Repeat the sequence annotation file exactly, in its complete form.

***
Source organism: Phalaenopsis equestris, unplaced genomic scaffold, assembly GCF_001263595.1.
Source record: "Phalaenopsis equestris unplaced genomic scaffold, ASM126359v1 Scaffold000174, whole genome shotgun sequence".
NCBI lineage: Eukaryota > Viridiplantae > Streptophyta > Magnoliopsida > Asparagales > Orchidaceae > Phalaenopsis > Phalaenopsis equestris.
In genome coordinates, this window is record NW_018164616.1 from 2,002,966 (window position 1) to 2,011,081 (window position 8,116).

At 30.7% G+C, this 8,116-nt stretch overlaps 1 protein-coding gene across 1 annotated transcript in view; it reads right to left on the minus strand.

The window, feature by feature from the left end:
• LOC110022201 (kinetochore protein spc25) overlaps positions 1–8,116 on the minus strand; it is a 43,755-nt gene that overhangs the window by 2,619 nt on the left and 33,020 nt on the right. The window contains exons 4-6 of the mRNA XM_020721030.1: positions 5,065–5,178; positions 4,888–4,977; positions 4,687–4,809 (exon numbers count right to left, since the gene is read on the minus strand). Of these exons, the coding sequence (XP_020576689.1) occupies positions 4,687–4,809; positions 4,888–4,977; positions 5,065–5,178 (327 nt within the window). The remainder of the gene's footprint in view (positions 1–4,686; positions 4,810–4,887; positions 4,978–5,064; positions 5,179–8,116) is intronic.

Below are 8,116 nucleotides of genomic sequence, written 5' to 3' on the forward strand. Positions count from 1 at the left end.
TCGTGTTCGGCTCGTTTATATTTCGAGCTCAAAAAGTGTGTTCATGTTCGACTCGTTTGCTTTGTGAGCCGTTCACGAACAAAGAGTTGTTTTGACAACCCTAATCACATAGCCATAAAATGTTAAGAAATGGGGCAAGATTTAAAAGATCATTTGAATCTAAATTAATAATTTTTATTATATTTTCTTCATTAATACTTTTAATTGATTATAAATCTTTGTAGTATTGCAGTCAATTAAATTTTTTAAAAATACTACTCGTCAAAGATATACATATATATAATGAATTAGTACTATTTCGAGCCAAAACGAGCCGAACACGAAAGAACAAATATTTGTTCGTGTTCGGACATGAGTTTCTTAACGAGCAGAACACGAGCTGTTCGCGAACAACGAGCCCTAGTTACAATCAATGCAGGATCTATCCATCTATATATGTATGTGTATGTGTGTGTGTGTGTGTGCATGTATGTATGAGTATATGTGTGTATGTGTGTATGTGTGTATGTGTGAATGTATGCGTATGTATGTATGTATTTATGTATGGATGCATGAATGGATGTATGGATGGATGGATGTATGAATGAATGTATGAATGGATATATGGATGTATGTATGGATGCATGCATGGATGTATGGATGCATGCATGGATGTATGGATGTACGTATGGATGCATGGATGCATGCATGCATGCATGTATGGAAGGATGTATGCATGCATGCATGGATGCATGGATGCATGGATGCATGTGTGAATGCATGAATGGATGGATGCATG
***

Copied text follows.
Source organism: Phalaenopsis equestris, unplaced genomic scaffold, assembly GCF_001263595.1.
Source record: "Phalaenopsis equestris unplaced genomic scaffold, ASM126359v1 Scaffold000174, whole genome shotgun sequence".
NCBI lineage: Eukaryota > Viridiplantae > Streptophyta > Magnoliopsida > Asparagales > Orchidaceae > Phalaenopsis > Phalaenopsis equestris.
In genome coordinates, this window is record NW_018164616.1 from 2,002,966 (window position 1) to 2,011,081 (window position 8,116).

At 30.7% G+C, this 8,116-nt stretch overlaps 1 protein-coding gene across 1 annotated transcript in view; it reads right to left on the minus strand.

The window, feature by feature from the left end:
• LOC110022201 (kinetochore protein spc25) overlaps positions 1–8,116 on the minus strand; it is a 43,755-nt gene that overhangs the window by 2,619 nt on the left and 33,020 nt on the right. The window contains exons 4-6 of the mRNA XM_020721030.1: positions 5,065–5,178; positions 4,888–4,977; positions 4,687–4,809 (exon numbers count right to left, since the gene is read on the minus strand). Of these exons, the coding sequence (XP_020576689.1) occupies positions 4,687–4,809; positions 4,888–4,977; positions 5,065–5,178 (327 nt within the window). The remainder of the gene's footprint in view (positions 1–4,686; positions 4,810–4,887; positions 4,978–5,064; positions 5,179–8,116) is intronic.

Below are 8,116 nucleotides of genomic sequence, written 5' to 3' on the forward strand. Positions count from 1 at the left end.
TCGTGTTCGGCTCGTTTATATTTCGAGCTCAAAAAGTGTGTTCATGTTCGACTCGTTTGCTTTGTGAGCCGTTCACGAACAAAGAGTTGTTTTGACAACCCTAATCACATAGCCATAAAATGTTAAGAAATGGGGCAAGATTTAAAAGATCATTTGAATCTAAATTAATAATTTTTATTATATTTTCTTCATTAATACTTTTAATTGATTATAAATCTTTGTAGTATTGCAGTCAATTAAATTTTTTAAAAATACTACTCGTCAAAGATATACATATATATAATGAATTAGTACTATTTCGAGCCAAAACGAGCCGAACACGAAAGAACAAATATTTGTTCGTGTTCGGACATGAGTTTCTTAACGAGCAGAACACGAGCTGTTCGCGAACAACGAGCCCTAGTTACAATCAATGCAGGATCTATCCATCTATATATGTATGTGTATGTGTGTGTGTGTGTGTGCATGTATGTATGAGTATATGTGTGTATGTGTGTATGTGTGTATGTGTGAATGTATGCGTATGTATGTATGTATTTATGTATGGATGCATGAATGGATGTATGGATGGATGGATGTATGAATGAATGTATGAATGGATATATGGATGTATGTATGGATGCATGCATGGATGTATGGATGCATGCATGGATGTATGGATGTACGTATGGATGCATGGATGCATGCATGCATGCATGTATGGAAGGATGTATGCATGCATGCATGGATGCATGGATGCATGGATGCATGTGTGAATGCATGAATGGATGGATGCATG